Don't Put Your Daughter On The Stage, Mrs. Worthington

  • The title of this humorous and extremely well-crafted song can also be rendered "(Don't Put Your Daughter On The Stage,) Mrs. Worthington" or simply "Mrs. Worthington." The punctuation also varies.
  • In his biography, A Talent to Amuse, Sheridan Morley said that in 1933, when Coward was at the height of his powers, he received a constant stream of letters from women begging him "to find parts for their respective daughters in whatever he happened to be staging next". He wrote the song as a general refusal to all these ambitious mothers. According to Morley, it remained "one of the lastingly popular Coward songs that did not have its origin in one of his shows" but although it sold well enough and "served him admirably for cabaret appearances during and after the war", it had the opposite effect from intended; most women took it as a joke.
  • Another version of this song's origin is given in Noël Coward: The Complete Lyrics. As related by the actress daughter of a producer, the writer was visiting her father, who tossed aside a letter he had been reading, clearly upset, and when Coward asked, he replied: "Oh, it's just a letter from some maddening woman called Mrs. Worthington, asking me if I can put her daughter on the stage..." Coward went straight upstairs and wrote it.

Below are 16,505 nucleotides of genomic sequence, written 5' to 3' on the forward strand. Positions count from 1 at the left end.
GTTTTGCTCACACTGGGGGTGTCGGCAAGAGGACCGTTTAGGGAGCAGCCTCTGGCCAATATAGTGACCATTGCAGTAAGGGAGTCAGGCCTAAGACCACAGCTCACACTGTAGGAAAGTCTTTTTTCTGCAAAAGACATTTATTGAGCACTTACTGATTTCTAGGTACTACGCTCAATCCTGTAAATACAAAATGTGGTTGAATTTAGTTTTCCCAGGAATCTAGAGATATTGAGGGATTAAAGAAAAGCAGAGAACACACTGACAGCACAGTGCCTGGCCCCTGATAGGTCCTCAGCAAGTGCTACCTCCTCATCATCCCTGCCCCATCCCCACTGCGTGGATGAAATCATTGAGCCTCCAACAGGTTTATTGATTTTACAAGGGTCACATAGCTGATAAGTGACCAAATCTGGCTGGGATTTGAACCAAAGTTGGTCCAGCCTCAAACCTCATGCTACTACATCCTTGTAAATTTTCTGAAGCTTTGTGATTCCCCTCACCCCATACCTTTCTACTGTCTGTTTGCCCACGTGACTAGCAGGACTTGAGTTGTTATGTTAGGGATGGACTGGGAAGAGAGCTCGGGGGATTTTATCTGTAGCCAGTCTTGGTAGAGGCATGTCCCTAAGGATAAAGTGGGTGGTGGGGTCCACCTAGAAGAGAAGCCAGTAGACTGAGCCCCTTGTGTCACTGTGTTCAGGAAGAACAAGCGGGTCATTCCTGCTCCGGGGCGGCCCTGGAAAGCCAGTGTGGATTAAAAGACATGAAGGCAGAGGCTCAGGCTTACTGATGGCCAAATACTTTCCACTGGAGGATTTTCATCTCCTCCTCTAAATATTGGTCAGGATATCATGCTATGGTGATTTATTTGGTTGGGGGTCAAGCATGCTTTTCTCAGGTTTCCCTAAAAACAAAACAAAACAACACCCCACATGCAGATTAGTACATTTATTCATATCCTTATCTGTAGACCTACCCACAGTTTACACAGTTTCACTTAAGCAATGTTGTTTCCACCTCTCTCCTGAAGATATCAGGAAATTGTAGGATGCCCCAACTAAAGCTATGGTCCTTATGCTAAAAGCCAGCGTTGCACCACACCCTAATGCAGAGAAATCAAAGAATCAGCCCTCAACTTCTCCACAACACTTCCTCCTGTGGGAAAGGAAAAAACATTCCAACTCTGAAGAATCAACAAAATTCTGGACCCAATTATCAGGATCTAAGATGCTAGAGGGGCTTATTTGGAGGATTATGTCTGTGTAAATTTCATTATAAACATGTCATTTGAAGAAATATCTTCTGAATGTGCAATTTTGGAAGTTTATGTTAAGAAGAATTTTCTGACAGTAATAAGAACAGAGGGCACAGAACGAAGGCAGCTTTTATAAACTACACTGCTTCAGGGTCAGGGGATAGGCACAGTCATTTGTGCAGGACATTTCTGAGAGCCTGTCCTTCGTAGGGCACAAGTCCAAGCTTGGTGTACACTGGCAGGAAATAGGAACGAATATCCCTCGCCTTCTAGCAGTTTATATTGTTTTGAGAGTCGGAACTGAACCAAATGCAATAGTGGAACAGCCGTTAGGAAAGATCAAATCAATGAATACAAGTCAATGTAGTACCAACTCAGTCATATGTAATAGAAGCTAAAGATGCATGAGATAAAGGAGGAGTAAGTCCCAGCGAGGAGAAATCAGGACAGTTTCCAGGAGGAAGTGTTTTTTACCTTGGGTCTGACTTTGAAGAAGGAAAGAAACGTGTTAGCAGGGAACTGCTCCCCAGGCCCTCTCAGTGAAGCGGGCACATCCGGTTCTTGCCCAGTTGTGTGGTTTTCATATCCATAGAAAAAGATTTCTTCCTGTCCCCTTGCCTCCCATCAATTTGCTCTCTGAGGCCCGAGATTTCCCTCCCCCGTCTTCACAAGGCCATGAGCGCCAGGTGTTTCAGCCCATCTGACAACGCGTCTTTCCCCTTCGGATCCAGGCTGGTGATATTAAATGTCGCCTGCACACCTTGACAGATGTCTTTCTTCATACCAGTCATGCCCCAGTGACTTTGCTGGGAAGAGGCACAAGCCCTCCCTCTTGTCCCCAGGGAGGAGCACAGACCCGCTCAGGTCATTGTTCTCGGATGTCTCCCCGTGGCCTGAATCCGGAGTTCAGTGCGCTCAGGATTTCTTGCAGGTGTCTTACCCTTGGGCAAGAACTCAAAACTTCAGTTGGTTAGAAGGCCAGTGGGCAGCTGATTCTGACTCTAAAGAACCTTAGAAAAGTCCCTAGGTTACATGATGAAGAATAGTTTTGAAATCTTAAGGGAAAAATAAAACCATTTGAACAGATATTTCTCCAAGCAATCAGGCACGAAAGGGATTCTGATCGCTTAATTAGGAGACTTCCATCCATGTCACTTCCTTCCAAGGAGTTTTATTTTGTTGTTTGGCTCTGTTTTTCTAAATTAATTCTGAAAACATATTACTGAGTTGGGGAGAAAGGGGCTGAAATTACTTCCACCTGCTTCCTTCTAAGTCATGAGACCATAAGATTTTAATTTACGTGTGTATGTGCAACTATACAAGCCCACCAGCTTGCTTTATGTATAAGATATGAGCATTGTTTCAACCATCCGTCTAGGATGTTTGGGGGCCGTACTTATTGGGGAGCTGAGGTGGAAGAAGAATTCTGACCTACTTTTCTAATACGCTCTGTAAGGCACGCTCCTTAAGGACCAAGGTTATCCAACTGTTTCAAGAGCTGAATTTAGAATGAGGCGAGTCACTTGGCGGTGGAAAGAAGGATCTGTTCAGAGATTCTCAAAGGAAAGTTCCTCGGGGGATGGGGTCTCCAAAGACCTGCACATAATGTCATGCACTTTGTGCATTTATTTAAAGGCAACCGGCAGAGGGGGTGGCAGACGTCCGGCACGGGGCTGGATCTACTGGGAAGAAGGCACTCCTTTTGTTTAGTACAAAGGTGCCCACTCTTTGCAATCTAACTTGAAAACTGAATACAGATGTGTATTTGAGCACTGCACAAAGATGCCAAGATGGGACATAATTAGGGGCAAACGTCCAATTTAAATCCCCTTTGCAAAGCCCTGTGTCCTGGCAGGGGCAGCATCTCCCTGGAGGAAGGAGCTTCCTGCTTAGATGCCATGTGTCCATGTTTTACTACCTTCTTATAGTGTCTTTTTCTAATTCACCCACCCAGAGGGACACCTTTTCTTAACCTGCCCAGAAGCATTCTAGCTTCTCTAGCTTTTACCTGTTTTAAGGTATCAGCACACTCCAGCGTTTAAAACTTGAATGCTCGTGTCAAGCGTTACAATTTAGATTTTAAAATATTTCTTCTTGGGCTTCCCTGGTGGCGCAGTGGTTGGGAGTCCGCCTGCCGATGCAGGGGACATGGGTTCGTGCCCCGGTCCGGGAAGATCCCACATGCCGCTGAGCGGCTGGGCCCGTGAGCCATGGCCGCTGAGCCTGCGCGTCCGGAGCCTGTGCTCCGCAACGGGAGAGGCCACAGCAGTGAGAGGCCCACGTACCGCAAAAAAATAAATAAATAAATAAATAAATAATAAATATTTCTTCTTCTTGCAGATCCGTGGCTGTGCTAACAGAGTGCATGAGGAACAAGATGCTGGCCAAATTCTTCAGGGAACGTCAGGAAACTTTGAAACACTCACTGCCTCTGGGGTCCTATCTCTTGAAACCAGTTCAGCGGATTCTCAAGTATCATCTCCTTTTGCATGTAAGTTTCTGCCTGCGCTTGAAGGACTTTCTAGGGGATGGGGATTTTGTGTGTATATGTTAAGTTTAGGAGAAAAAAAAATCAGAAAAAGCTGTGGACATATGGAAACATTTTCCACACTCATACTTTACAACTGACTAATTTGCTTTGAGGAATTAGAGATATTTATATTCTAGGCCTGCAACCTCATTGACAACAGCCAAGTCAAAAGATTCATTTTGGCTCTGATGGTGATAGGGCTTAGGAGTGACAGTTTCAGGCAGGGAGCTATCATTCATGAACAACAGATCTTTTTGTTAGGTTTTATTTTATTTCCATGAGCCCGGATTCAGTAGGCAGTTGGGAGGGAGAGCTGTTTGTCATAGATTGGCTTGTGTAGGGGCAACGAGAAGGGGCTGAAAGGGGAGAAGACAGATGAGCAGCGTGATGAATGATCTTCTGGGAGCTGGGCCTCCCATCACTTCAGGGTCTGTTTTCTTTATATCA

• Amusing as the song is, there is an additional verse which was never recorded because it would not have got past the censor.
  • The sheet music was published by Chappell of London in 1935 at two shillings. Coward recorded the song with piano and orchestra; the music follows the words very closely.
  • "Mrs. Worthington" was also Prime Minister Winston Churchill's favorite Noël Coward song bar "Mad Dogs And Englishmen." The song's title has found its way into the Oxford Dictionary Of Modern Quotations, and has also been hijacked for a comedy thriller (1943) and an autobiography (1972). >>
    Suggestion credit:
    Alexander Baron - London, England, for all above
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